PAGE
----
During the COVID-19 pandemic and economic recession, it is important to take a hard look at a merger for your nonprofit.
Just about every nonprofit has been profoundly affected in some way by the COVID-19 disaster. If yours nonprofit is open to serve clients, you may be scrambling to bear the costs of PPE and meeting increased demand. If you are closed, you may be working to keep people on the payroll until you reopen or even questioning your viability as an organization. Whatever the case, our current time challenges our resourcefulness, creativity, and even courage.
It is always a good idea for nonprofits to periodically discuss mergers as a part of strategic planning, but now more than ever it may be less about long-term strategy and more about short-term action to ensure survival. In normal circumstances, there may or may not be compelling reasons to explore merger with another nonprofit, but even if the reasons are not there, the nonprofit will benefit by having this internal conversation. In these dark times, the merger option is at least worth another careful review.
How to approach the merger discussion
Regardless of pandemic-timing, nonprofits leaders considering a merger should take a dispassionate look at their mission, financial condition, and difference they are making and explore:
- Are we the best entity to be doing what we do? ·
- Who are our competitors in the same or similar space? ·
- Could we expand our impact and improve operational efficiencies by merging, partnering or collaborating with another organization? ·
- Would our community be better served by such a collaborative arrangement? ·
- Would a merged organization be stronger/more sustainable than two (or more) individual ones? ·
- Will our major funders support a merger? (They almost always do.)
Nonprofit mergers are nothing new, but they are rare
In its 2013 paper Nonprofit Mergers: A Strategic Tool for Impact and Sustainability, Greenlights for Nonprofit Success (now Mission Capital) reported that less than 1% of Austin, Texas (MSA) nonprofits had merged. In another survey, about 1.5% of nonprofits in four states had merged. While the report cited their potential benefits of mergers, mergers are uncommon, if not rare. Do nonprofits fail to consider merger out of entropy, a lack of strategy, timid or threatened leadership, or other factors?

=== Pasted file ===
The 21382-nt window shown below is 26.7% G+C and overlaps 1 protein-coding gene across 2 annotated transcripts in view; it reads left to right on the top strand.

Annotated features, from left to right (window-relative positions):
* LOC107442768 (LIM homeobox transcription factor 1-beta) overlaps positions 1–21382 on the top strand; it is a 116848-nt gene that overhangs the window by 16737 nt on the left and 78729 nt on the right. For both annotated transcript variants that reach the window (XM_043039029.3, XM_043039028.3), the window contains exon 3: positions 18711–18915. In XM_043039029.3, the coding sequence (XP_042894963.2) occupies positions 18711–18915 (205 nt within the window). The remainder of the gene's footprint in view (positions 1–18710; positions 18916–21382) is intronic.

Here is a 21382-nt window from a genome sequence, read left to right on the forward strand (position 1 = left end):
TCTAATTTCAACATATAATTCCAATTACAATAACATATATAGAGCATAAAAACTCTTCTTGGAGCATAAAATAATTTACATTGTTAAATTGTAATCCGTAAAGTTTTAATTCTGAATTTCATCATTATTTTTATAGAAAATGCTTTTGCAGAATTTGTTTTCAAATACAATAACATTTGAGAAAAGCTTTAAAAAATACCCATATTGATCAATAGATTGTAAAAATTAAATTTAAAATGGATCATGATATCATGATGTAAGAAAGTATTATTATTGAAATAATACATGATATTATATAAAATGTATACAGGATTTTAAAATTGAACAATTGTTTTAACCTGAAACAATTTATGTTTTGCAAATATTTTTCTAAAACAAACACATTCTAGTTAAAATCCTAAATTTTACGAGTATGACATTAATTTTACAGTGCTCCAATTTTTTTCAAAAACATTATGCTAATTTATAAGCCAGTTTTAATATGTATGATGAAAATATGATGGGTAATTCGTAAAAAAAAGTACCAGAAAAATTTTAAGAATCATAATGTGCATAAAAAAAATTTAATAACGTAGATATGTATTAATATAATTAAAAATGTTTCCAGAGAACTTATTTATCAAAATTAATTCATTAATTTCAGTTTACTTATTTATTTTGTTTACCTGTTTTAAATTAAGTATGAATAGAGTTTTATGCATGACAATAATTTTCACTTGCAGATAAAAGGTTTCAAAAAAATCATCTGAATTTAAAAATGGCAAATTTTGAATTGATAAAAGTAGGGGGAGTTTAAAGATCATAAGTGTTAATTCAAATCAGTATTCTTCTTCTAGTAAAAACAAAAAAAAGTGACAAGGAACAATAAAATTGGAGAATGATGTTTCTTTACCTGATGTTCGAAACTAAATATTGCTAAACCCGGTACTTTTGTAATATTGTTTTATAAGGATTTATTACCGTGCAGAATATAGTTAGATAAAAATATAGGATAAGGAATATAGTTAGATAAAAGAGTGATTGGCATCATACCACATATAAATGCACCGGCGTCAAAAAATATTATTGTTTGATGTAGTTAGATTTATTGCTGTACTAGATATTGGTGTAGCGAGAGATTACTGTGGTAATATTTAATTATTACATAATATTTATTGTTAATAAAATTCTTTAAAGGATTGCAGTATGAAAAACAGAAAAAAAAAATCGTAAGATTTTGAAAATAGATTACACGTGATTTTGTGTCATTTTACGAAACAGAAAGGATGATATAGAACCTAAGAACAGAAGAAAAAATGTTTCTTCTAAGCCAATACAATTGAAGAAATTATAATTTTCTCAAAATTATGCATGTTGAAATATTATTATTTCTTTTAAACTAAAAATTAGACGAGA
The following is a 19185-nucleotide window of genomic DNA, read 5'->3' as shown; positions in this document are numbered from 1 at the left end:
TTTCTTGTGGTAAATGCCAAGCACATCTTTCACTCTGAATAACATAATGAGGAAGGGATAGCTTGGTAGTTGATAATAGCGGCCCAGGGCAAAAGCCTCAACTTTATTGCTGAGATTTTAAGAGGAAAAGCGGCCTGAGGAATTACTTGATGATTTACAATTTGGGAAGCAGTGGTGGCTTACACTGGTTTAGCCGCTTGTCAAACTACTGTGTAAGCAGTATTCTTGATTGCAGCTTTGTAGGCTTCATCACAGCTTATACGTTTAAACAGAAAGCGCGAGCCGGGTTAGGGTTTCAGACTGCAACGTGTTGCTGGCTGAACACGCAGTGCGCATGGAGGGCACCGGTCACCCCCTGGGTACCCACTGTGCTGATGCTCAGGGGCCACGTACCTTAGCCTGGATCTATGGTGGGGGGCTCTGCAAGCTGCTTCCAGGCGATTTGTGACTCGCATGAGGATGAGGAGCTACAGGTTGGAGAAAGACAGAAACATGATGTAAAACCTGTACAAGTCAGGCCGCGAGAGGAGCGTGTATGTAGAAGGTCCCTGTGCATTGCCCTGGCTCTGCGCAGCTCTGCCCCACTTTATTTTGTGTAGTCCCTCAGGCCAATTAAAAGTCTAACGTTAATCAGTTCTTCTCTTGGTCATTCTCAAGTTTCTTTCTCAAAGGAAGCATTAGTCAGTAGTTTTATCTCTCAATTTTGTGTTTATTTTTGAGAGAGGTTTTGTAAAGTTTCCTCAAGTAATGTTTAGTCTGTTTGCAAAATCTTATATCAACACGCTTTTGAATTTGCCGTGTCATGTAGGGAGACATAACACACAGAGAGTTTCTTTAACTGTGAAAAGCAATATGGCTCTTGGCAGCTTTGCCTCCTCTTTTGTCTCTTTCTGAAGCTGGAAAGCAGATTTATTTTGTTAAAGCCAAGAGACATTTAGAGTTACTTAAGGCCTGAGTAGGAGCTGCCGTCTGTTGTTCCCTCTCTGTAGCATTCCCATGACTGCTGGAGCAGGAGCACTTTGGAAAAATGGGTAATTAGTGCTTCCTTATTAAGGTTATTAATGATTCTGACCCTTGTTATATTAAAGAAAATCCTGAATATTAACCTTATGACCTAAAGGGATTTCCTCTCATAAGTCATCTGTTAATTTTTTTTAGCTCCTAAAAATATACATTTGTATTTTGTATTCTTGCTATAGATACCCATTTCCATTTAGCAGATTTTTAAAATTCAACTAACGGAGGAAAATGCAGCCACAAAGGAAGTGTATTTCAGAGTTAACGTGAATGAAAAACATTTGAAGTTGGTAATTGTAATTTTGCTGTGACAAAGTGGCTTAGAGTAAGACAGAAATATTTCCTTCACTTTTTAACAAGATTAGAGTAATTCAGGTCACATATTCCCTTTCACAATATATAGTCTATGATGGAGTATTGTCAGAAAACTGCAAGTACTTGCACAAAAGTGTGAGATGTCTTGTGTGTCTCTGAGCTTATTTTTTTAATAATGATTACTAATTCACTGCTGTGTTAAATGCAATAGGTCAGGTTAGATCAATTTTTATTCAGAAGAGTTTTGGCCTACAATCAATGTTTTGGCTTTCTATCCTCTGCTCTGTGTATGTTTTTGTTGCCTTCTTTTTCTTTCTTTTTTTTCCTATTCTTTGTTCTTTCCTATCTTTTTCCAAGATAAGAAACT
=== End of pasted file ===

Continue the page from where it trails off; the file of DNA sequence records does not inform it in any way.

COVID-19 has changed the urgency and interest in nonprofit merger considerations
Recent surveys by Mission Capital and La Piana Consulting indicate that, while mergers are not necessarily increasing, a lot more nonprofits are considering mergers as a strategy for addressing the disruptions and challenges brought on by the pandemic and resultant economic downturn. Mission Capital asked survey respondents: “As a result of the COVID-19 pandemic, what operational ramifications has your organization experienced to date?” Out of 200 responses, 30% had engaged in strategic partnerships with other organizations. In its survey of nonprofits, La Piana found that 23% of 233 respondents were considering merger.
The COVID-19 pandemic and consequent economic recession has exposed weaknesses at most levels in society. Not only has the utter failure of federal leadership and crisis preparation been starkly revealed, but also the weaknesses of businesses and organizations have been on display. Some commercial industries (e.g., cruise ships, airlines, movie theaters, theme parks, restaurants, sporting events, commercial real estate) have been severely curtailed and are being forced to re-evaluate what the other side of the pandemic may look like. The larger, more established ones (e.g., airlines, restaurant chains) will likely survive (with considerable government subsidy), while smaller, less capitalized operations (e.g., local restaurants, small retail) may go away in great numbers. The recent trend of large corporations consolidating and gaining larger market share will likely continue.
How hard has the social service sector been hit by the COVID-19 disaster?
In the social sector, the status of many nonprofits is even more vulnerable during this pandemic. Despite an initial infusion of government subsidies through the CARES Act, nonprofits are living on the edge. Typical nonprofits do not maintain large cash reserves and do not have the access to capital enjoyed by for profit entities. Thus, their staying power is weak when a pandemic forces them to close for significant periods. A recent survey by the National Association for the Education of Young Children is a graphic example. It’s findings from surveying 5,000 child-care providers: ·